A cat is not a small dog: treatment options in cats with cancer and managing side effects

Speaker: Sue Murphy

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A cat is not a small dog: treatment options in cats with cancer and managing side effects

Cancer is a major disease of cats in terms of health and welfare with an estimated incidence of around 1 in 5 cats developing the disease during their lifetime.  Cats present specific challenges to oncologists in terms of diagnosis and management of cancers, not least in terms of their ability to tolerate specific drug regimes.  For many years feline cancer medicine was dominated by virally induced Lymphoma.  While Lymphoma is still a major problem in cats, the increase in vaccination has reduced the incidence of this disease and allowed other tumours to become prominent players, particularly diseases such as Squamous Cell Carcinoma, Mast Cell Disease and Injection Site Sarcomas.


This webinar aims to look at feline oncology in more detail with regard to approach and diagnosis, treatment and prognosis.  More specifically the webinar we will explore:


  • The special considerations in cats with regards diagnosis and treatment.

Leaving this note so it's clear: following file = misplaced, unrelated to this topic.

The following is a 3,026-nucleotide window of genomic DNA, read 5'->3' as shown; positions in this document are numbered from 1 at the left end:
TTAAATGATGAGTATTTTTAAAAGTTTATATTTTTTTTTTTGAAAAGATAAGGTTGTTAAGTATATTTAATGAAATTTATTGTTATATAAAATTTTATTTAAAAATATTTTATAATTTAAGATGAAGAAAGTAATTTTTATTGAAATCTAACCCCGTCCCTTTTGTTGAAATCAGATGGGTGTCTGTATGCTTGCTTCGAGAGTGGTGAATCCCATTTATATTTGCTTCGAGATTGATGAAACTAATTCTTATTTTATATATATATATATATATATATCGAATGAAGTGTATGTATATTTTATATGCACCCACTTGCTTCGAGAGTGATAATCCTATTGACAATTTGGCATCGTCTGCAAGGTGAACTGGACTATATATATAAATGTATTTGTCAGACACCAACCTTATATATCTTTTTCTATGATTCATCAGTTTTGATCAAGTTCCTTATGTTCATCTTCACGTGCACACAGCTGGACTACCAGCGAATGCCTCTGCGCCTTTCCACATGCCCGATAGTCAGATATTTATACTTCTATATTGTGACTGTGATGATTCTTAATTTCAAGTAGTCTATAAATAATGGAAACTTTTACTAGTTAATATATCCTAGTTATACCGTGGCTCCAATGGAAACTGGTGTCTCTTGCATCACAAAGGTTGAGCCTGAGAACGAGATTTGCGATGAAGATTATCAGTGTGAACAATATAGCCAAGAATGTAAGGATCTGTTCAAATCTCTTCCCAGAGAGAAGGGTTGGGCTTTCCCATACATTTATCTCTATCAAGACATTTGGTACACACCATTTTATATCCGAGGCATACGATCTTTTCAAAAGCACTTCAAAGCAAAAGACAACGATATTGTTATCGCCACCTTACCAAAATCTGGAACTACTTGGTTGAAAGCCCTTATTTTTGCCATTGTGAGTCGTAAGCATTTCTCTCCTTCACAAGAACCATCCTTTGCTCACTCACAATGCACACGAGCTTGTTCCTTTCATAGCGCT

• Special considerations for treatment modalities in cats
  • Cancer-related syndromes in cats and their management
  • The manifestation of treatment-related problems in cats and the specific management of side-effects.
  • Particular emphasis will be placed upon the special considerations in cats with regards drug metabolism, nutritional support during therapy and prognosis of individual diseases.


We will relate these considerations to the current approach and treatment regimes for the most common types of cancer in cats.  These will include:


  • Mast cell diseases: Including both cutaneous and visceral forms and the use of surgery and chemotherapy.
  • Injection site sarcomas: Including the challenges to diagnosis, the role of both surgery and radiation and decision making in terms of how we vaccinate cats.
  • Mammary Tumours: Including the use of adjunctive chemotherapy.
  • In the final part of the lecture we will look at horizon scanning in terms of the potential for new diagnostic tests and the development of new drugs and biological approaches to feline cancer.


At the end of this webinar you should:

  • Appreciate the specific challenges of treating cats with cancer
  • Be able to recognise major feline specific cancer syndromes and manage them
  • Understand treatment modalities and their specific side-effects in cats and how to manage them
  • Be able to apply the above to the management of feline-specific cancers encountered in practice.